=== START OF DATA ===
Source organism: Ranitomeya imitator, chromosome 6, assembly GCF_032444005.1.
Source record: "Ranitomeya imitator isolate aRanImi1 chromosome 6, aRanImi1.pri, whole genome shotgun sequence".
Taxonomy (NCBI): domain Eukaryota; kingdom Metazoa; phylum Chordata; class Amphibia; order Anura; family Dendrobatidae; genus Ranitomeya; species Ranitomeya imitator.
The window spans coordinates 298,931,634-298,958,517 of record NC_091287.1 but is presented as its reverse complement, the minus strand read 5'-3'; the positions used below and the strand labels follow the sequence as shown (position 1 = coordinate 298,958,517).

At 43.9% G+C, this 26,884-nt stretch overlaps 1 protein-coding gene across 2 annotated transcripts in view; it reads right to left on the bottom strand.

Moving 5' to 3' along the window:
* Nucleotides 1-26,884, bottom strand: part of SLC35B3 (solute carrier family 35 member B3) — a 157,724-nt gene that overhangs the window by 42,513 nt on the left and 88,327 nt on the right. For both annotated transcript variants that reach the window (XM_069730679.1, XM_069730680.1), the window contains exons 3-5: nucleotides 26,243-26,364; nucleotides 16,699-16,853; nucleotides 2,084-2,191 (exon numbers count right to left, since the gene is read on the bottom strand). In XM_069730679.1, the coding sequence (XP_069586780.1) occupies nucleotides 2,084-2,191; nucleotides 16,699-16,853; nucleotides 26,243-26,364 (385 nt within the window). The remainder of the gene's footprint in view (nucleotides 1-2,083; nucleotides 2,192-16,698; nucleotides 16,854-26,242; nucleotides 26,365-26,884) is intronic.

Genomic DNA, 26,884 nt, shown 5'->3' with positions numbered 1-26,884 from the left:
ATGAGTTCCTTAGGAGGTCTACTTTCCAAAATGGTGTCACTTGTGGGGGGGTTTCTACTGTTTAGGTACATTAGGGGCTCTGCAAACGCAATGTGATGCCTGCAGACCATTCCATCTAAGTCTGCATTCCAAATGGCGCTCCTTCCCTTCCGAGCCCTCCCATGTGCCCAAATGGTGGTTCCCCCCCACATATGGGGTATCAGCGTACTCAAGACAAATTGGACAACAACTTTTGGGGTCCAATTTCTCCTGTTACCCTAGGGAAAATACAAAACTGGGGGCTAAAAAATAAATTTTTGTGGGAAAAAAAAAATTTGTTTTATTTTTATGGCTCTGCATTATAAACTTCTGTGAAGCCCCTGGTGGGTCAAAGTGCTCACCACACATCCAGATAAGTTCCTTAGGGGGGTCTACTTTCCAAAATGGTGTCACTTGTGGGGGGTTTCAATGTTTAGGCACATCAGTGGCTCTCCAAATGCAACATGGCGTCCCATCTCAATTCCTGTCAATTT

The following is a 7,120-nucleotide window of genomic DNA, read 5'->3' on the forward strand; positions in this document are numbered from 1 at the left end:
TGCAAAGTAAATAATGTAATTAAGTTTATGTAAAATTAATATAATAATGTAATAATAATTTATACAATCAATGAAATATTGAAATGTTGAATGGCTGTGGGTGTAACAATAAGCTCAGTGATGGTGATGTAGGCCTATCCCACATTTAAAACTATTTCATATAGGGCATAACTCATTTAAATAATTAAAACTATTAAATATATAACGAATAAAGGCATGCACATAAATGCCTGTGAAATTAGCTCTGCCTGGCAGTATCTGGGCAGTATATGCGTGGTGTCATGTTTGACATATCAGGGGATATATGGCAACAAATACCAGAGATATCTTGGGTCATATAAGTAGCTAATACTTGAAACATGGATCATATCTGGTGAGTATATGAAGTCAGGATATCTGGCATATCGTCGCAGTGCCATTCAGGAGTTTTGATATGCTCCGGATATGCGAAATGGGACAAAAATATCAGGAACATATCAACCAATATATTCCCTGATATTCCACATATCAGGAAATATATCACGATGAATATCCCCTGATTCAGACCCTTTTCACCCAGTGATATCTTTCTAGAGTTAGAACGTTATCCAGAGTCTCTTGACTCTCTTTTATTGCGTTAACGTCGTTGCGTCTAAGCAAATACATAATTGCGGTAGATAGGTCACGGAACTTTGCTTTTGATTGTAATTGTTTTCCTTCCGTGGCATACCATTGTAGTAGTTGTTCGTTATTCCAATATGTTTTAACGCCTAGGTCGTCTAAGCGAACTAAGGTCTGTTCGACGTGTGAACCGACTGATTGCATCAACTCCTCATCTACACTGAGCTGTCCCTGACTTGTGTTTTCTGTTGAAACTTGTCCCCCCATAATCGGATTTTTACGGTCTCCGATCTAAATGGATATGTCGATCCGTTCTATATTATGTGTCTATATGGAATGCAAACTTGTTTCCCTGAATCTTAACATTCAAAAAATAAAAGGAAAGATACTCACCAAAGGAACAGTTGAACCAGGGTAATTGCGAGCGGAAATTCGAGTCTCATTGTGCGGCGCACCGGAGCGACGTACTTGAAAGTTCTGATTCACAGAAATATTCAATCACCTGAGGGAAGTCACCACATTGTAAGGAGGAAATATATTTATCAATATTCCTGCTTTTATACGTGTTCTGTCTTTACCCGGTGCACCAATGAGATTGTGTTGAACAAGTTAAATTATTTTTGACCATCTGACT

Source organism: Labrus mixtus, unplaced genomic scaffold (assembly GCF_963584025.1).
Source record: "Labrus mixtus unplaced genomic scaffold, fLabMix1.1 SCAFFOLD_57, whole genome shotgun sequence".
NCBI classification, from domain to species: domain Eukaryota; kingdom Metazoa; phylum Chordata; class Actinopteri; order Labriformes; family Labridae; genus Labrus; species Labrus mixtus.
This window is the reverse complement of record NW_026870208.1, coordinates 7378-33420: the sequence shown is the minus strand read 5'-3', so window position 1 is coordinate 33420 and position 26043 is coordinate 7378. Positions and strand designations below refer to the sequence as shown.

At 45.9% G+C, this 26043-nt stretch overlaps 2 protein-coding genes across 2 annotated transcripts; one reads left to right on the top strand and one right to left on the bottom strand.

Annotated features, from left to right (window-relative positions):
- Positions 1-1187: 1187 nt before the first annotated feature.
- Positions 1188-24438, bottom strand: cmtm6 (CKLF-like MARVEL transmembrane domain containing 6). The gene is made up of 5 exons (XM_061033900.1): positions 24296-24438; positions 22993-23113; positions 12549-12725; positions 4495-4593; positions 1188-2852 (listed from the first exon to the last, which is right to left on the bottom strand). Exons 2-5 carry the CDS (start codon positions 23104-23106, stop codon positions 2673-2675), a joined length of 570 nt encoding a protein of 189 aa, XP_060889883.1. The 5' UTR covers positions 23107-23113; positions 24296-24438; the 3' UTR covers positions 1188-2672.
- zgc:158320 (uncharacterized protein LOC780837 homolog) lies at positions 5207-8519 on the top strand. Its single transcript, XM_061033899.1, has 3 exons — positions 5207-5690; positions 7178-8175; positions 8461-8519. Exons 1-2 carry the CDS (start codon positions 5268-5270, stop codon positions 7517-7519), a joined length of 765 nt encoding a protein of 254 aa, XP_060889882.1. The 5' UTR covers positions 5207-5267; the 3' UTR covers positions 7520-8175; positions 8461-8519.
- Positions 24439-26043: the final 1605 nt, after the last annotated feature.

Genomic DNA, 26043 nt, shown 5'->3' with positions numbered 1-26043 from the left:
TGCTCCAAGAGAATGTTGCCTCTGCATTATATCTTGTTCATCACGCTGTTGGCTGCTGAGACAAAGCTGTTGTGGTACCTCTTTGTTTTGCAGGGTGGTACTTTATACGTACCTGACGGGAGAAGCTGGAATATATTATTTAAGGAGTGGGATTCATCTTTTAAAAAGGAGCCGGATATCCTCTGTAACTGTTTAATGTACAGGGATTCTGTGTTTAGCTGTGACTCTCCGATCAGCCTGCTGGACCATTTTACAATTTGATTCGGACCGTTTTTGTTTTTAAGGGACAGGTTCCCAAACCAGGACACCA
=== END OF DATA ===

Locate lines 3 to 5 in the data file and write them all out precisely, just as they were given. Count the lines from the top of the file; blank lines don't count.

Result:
Taxonomy (NCBI): domain Eukaryota; kingdom Metazoa; phylum Chordata; class Amphibia; order Anura; family Dendrobatidae; genus Ranitomeya; species Ranitomeya imitator.
The window spans coordinates 298,931,634-298,958,517 of record NC_091287.1 but is presented as its reverse complement, the minus strand read 5'-3'; the positions used below and the strand labels follow the sequence as shown (position 1 = coordinate 298,958,517).

At 43.9% G+C, this 26,884-nt stretch overlaps 1 protein-coding gene across 2 annotated transcripts in view; it reads right to left on the bottom strand.